Last September, investigators concluded that the Station Fire, which burned 160,000 acres in the L.A. area last summer and killed two firefighters, was also arson. No one has been charged in connection with that fire yet, but in the wake of Oyler, murder charges look more likely.

This year marks the centennial of the Big Burn of 1910, the most politically potent wildfire in U.S. history. The Big Burn, which scorched more than 3 million acres in Montana and Idaho and killed no fewer than 85 people, ushered in the modern era of organized firefighting. The Forest Service hierarchy, horrified at the destruction and loss of life, vowed that such a catastrophe would never happen again. All wildfires would be extinguished, it was decreed, with the federal government providing the necessary resources for the job. A century later, the resulting fuels buildup on wildlands is a familiar problem.

A host of changes have come to fire country, and today almost nothing seems the same. There are more homes and more people in harm's way, more efforts to build fire-resistant homes and questions about whether homes should be defended so intently, more social and cultural diversity that complicates everything. There are policy adjustments, more and better firefighting equipment, less tolerance for negligent burning and arson and firefighter mistakes, and much more litigation. One thing, though, has not changed. Fire itself remains elemental, wild and sometimes deadly.

The conviction of Raymond Oyler for murder would have been unthinkable a century or even a few decades ago. Swift justice will not bring any of the victims back to life, but it sends a new and unequivocal sign of community respect for those who suffer irretrievable loss while engaged in defense of lives and property. The Oyler case stands as a warning to every would-be fire starter: Tolerance for the torch has gone the way of the Old West.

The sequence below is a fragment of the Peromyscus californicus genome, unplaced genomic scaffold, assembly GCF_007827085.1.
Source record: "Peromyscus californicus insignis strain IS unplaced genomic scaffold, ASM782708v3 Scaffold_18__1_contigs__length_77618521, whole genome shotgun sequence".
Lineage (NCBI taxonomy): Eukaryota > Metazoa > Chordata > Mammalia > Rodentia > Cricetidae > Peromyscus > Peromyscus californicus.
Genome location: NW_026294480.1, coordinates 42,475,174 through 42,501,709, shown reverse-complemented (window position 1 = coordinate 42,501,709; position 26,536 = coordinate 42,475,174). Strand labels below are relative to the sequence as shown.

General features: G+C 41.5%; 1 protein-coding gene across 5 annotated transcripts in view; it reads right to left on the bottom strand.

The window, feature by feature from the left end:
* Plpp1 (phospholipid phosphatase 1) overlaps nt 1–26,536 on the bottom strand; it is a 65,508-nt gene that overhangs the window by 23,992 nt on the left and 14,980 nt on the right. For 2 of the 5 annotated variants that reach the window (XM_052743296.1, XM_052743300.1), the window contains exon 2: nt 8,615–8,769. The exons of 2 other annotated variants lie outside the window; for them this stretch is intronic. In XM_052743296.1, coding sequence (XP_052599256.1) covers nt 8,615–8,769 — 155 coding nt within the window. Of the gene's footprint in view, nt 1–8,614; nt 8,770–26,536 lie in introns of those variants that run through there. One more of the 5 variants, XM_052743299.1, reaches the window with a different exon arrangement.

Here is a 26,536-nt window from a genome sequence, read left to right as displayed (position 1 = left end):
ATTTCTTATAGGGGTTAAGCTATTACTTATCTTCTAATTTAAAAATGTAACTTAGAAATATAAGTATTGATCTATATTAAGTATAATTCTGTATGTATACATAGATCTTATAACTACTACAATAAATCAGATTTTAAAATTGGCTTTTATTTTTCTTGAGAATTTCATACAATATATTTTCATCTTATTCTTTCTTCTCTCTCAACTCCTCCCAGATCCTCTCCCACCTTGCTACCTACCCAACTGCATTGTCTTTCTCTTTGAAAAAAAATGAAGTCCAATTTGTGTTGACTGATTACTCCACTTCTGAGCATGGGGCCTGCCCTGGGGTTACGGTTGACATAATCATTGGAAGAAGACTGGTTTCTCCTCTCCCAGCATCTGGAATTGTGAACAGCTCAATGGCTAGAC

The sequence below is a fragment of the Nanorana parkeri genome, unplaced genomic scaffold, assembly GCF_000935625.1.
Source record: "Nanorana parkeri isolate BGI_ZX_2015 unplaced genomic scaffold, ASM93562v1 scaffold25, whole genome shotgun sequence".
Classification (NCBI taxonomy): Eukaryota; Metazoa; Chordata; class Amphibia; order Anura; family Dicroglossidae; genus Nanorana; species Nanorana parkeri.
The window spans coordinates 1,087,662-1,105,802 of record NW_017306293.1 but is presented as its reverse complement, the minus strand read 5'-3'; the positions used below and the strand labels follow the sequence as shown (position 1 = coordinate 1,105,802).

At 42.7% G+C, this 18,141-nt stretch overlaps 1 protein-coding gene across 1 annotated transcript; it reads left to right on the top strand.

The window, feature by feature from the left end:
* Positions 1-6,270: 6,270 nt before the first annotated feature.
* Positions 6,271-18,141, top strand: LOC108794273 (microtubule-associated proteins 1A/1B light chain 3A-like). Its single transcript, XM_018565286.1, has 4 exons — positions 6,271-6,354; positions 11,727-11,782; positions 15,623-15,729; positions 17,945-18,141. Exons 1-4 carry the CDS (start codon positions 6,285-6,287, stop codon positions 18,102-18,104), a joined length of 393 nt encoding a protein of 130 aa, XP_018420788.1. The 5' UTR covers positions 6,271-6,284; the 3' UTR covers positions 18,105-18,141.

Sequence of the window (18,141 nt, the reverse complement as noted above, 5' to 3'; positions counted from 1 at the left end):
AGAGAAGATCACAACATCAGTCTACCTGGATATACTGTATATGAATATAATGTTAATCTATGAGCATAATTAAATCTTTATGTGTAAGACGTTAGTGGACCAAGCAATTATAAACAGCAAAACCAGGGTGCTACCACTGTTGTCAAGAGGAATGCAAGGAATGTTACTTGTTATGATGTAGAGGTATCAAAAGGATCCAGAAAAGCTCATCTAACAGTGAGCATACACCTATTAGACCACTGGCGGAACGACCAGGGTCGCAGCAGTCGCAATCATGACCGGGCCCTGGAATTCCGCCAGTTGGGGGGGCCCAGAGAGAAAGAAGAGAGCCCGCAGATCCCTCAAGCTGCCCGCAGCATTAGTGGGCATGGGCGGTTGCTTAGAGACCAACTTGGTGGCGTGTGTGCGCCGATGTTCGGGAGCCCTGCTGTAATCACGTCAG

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Sidebars

Some notable arson wildfire cases in the West

The worst manmade fires

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The Fiery Touch is adapted from a forthcoming book by John N. Maclean, the author of a series of books on fatal wildland fires. A former longtime Washington, D.C., correspondent for The Chicago Tribune, he divides his time between a family cabin in Montana and his home in D.C. He can be reached at http://JohnMacleanBooks.com.

This story package was funded with reader donations to the High Country News Research Fund.